Procedural Programming is suitable for general-purpose programming to complete common tasks. So, this can be a small computational problem, such as calculating a factorial, finding the area of a figure, or displaying some information/phrase like "Hello, world!". Also, the code can be reused in different parts of the program, without the need to copy it.

Programming languages that have implemented the Procedural Programming paradigm are C, Java, C++, Kotlin, ColdFusion, and Pascal.

§3. Object-oriented programming

Object-oriented programming or OOP is the paradigm where the program is written as a collection of classes. Each class has instances called objects.

A class is a way of describing an entity in general, defining the usual state and behavior that depends on that state, as well as the usual rules for interacting with this entity. Formally, a class is viewed as a set of data like fields, attributes, class members, and functions, i.e., methods for working with them.

For example, we have an entity cat, and we want to describe it using a class. So, the cat will be an object of the corresponding Cat class. A cat has some attributes, for example, a tail, paws, claws, muzzle, ears, and whiskers. A cat's behavior is what it usually does, for example, it can run, jump, meow, eat, and rip off the wallpaper. All of these will be cat methods.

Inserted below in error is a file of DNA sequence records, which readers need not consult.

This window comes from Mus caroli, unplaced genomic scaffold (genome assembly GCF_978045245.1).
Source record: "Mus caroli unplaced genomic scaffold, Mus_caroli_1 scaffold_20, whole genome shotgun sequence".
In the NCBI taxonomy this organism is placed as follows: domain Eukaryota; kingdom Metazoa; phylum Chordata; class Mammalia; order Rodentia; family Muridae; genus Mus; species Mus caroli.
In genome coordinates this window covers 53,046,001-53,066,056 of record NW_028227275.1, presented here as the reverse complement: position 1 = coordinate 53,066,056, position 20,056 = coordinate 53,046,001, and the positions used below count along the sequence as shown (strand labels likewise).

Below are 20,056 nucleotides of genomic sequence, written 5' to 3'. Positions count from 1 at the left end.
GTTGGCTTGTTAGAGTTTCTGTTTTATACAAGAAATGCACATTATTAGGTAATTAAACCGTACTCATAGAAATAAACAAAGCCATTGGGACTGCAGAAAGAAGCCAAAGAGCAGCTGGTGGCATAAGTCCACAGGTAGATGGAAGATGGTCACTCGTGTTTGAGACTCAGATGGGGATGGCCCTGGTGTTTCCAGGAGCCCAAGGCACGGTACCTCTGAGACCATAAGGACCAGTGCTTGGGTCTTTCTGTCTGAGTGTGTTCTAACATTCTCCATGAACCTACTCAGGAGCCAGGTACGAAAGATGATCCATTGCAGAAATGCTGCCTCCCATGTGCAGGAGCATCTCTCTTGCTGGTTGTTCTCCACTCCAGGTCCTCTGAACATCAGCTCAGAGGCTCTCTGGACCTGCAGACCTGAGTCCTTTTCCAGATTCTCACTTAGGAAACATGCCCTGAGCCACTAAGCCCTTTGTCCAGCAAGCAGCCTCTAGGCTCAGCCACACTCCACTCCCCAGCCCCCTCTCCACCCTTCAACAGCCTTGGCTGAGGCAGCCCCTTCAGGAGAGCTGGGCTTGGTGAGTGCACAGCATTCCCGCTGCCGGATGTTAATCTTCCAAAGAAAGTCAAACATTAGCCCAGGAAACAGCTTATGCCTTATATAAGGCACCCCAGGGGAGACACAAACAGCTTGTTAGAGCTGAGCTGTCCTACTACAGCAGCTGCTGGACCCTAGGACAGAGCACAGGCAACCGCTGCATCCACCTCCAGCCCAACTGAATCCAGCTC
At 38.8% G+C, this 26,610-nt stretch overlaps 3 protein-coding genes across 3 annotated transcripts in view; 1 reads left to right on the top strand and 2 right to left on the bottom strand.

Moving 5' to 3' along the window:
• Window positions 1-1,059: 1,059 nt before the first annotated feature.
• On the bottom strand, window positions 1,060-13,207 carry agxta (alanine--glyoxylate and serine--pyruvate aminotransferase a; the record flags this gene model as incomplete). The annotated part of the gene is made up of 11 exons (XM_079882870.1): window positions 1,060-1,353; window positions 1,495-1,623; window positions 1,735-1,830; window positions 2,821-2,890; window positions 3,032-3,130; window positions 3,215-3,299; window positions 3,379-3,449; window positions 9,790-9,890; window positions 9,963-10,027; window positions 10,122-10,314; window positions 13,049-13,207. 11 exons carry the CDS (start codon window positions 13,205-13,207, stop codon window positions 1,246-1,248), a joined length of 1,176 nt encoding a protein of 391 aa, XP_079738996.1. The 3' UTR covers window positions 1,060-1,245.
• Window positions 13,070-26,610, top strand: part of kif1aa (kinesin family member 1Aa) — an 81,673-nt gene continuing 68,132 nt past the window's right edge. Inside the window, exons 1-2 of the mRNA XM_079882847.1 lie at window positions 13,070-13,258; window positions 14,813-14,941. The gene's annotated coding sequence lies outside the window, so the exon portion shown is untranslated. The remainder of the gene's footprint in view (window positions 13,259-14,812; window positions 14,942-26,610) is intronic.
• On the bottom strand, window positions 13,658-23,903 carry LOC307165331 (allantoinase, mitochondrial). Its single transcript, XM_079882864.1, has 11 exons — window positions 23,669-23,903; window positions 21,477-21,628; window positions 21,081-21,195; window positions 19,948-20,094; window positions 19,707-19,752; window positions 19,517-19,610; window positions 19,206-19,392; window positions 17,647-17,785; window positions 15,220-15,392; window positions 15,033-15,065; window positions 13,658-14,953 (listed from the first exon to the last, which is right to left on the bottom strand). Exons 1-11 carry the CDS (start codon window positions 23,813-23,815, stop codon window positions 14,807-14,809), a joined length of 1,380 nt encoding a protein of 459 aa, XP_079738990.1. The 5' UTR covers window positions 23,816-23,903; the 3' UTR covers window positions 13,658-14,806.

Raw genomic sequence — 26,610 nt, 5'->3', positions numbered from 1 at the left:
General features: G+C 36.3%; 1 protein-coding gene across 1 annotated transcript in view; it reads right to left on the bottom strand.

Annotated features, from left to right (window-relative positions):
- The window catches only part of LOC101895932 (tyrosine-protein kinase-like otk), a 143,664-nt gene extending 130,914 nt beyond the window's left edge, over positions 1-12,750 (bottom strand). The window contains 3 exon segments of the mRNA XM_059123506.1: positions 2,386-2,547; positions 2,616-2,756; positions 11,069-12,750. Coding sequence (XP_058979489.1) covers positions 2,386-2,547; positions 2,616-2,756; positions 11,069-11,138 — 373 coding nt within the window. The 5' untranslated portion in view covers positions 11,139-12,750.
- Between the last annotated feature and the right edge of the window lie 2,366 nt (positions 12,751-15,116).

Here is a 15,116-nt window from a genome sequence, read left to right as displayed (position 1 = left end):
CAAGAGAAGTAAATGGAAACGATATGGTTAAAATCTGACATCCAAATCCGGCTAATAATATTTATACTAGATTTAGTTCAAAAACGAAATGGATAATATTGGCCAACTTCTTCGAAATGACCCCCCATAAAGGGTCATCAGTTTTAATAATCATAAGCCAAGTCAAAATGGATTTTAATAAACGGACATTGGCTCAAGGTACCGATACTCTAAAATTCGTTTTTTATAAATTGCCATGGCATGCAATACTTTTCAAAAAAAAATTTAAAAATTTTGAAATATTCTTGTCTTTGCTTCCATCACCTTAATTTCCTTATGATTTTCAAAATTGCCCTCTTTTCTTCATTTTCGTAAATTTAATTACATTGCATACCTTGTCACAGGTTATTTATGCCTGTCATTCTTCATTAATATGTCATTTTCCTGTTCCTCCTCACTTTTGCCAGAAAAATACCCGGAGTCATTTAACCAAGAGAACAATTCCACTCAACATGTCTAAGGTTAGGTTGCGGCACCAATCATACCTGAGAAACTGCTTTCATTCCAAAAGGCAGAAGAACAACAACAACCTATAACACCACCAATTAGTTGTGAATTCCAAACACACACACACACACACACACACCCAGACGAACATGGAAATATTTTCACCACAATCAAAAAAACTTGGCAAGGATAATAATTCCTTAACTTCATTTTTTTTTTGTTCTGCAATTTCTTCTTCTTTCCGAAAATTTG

OOP can handle almost all kinds of common real-life problems where you need to model typical objects and work with them.

Programming languages that have implemented the OOP paradigm are Ruby, Kotlin, Java, C++, Python, Simula (the first OOP language), Smalltalk, Visual Basic .NET, and Objective-C.

You could notice some overlap between lists of languages for procedural paradigm and OOP. This doesn't mean that all OOP languages are procedural and vice versa. It just has been stated before, most modern programming languages can work with multiple paradigms.

§4. Parallel processing approach